Children often express the desire for many things from designer clothes to the latest electronic gadgets. While many grandparents are happy to indulge their grandchildren when they can, such gifts aren’t nearly as valuable as setting up a savings account for a grandchild.
Establishing the Saving Habit
Today’s kids, much like the generations that came before them, aren’t likely to consider their future needs with nearly the enthusiasm that they have for their current wants. Nonetheless, teaching children to save money is a wise investment in their development as fiscally responsible people.
Children who learn early on to set aside some of their funds are more likely then their non-saving peers to hold a healthy respect for money and to be knowledgeable in the wise management of their finances.
Heading off with their grandparents to set up a savings account can be a memorable experience for grandchildren, especially if the grandparent stresses the importance of the day.
Teaching children to save for the things that they want, rather than spending their money mindlessly is a lesson that they will carry throughout their lives.
Far too many people get themselves into trouble with credit cards and other debts simply because they have not learned to postpone purchasing until they can truly afford the things that they want.
Good savers aren’t likely to get themselves into financial trouble requiring credit counselling or debt consolidation help.
Things to Consider
While some children will dutifully leave funds in their savings accounts until they are grown, others may be inclined to head to the bank to withdraw money for impulse items throughout the years.
Grandparents who wish to assure that their grandchildren cannot spend their savings frivolously can set up the account so that the child cannot access the money without the signature of a second party — usually a parent, grandparent, or other adult family member.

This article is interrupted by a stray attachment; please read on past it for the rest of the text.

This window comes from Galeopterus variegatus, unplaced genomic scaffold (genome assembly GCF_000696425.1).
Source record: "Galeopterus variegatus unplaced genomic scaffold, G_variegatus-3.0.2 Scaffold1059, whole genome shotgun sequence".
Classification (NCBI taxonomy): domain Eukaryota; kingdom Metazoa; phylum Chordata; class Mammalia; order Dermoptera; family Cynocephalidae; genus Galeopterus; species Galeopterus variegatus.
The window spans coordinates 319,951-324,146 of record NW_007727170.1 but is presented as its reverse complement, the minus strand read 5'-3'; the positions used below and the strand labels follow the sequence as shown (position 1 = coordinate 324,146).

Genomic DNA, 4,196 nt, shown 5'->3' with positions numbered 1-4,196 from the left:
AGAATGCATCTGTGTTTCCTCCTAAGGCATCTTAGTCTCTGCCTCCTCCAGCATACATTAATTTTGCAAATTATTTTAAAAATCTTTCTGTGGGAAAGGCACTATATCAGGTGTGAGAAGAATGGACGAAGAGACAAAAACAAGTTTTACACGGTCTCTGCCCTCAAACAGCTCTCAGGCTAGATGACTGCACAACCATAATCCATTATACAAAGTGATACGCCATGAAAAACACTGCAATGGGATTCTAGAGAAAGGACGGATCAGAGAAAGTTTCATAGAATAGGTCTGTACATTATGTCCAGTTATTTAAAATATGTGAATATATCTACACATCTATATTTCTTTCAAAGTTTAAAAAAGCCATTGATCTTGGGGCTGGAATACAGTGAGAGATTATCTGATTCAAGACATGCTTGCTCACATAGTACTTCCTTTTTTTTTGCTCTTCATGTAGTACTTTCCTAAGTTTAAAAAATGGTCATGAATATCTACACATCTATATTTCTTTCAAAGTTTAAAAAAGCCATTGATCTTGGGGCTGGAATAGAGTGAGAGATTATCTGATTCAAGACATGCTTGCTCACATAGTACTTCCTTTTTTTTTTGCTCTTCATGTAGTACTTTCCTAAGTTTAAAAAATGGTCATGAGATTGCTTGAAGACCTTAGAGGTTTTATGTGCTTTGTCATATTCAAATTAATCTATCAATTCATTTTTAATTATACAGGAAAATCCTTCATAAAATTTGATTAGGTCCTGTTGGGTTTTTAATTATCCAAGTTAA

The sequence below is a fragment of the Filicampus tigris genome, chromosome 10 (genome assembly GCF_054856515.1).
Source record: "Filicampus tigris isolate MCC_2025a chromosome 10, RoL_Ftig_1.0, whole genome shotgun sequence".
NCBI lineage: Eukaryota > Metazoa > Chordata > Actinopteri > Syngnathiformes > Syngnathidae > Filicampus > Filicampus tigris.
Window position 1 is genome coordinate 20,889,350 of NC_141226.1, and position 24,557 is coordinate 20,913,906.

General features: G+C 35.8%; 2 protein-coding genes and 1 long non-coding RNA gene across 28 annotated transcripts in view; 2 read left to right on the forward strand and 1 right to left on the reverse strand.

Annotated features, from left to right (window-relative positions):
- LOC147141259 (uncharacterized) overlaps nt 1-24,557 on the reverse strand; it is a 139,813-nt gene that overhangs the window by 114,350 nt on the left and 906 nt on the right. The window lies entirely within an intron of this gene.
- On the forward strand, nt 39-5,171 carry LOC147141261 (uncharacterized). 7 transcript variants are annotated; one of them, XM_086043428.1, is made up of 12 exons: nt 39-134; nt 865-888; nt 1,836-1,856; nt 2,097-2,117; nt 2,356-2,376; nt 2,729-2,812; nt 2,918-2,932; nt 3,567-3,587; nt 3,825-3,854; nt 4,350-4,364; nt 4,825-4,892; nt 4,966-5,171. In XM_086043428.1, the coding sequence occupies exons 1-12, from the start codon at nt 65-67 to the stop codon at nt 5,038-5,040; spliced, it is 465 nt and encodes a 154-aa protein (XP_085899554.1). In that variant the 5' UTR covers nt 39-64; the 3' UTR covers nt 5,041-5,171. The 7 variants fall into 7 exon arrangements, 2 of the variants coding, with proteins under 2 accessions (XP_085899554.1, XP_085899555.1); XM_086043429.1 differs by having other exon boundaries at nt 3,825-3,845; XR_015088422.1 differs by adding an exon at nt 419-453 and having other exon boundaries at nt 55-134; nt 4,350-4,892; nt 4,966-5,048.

Bank officials are available to answer questions and help guide patrons toward the type of savings accounts that best meet their needs.
When a grandparent helps a grandchild to set up a savings account, they usually start the child out by making that first deposit.
Some grandparents may wish to add to the account, either on a regular basis or occasionally, to mark special occasions such as birthdays, graduations, or other childhood milestones.
In any case, grandparents should encourage their grandchildren to make their own contributions into their savings account, explaining the value of building a nest egg.
In families that give children a weekly allowance, children should be encouraged (or required) to save a portion of their pay. Many children would also welcome the opportunity to earn a bit of extra cash for both saving and spending.
Grandparents who are able to do so may want to offer to pay their grandchildren to perform tasks such as working in the garden or washing the family car.
Children who earn their money often have a greater appreciation for it. Once they are teenagers, all children who hold after school jobs can be expected to bank at least some of their earnings.
Talking So They Will Listen
Children, especially young ones, are not likely to find the world of finance particularly interesting or exciting.
Savings plans and interest rates are not topics high on the list of favourites among the pre-teen crowd, but by taking the time to let kids know what they can achieve by becoming regular savers, grandparents can help their grandchildren to develop sound financial strategies that will serve them well throughout their lives.
Children should be encouraged to save part, but not all of their money, allowing them to enjoy some purchases that offer immediate gratification.
Additionally, kids need to have goals in mind for their savings in order for them to happily make ongoing deposits into their accounts. Ideally, children will learn to view money as a tool to help them to live well, rather than viewing the accumulation of funds to be a goal in itself.
For example, while kids are not apt to be excited to know that by making regularly scheduled deposits into their savings accounts they will have a certain amount saved by age eighteen, they may find it very interesting to know that they have the ability to save for a car, a university education, or even a down payment on their first home.
Working toward specific goals is a good practice, in matters of finance as well as in other areas. Teaching children that they have the power to impact their own lives is a valuable gift.